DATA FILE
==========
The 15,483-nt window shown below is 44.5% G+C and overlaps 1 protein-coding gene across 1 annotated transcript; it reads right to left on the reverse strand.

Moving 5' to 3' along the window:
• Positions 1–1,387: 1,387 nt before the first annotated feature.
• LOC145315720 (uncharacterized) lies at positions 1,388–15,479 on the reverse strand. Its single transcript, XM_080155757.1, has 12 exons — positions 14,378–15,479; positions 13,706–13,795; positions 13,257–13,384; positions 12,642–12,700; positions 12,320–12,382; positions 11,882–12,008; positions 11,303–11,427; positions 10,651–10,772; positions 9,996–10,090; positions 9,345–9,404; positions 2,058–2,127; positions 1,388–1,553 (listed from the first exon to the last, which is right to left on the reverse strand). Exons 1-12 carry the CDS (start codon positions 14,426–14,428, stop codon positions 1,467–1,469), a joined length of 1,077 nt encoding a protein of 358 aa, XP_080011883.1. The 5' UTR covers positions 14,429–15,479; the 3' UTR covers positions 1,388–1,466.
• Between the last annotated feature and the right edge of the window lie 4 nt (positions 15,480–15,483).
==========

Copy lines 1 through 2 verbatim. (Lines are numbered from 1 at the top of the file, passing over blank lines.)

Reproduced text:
The 15,483-nt window shown below is 44.5% G+C and overlaps 1 protein-coding gene across 1 annotated transcript; it reads right to left on the reverse strand.

Moving 5' to 3' along the window: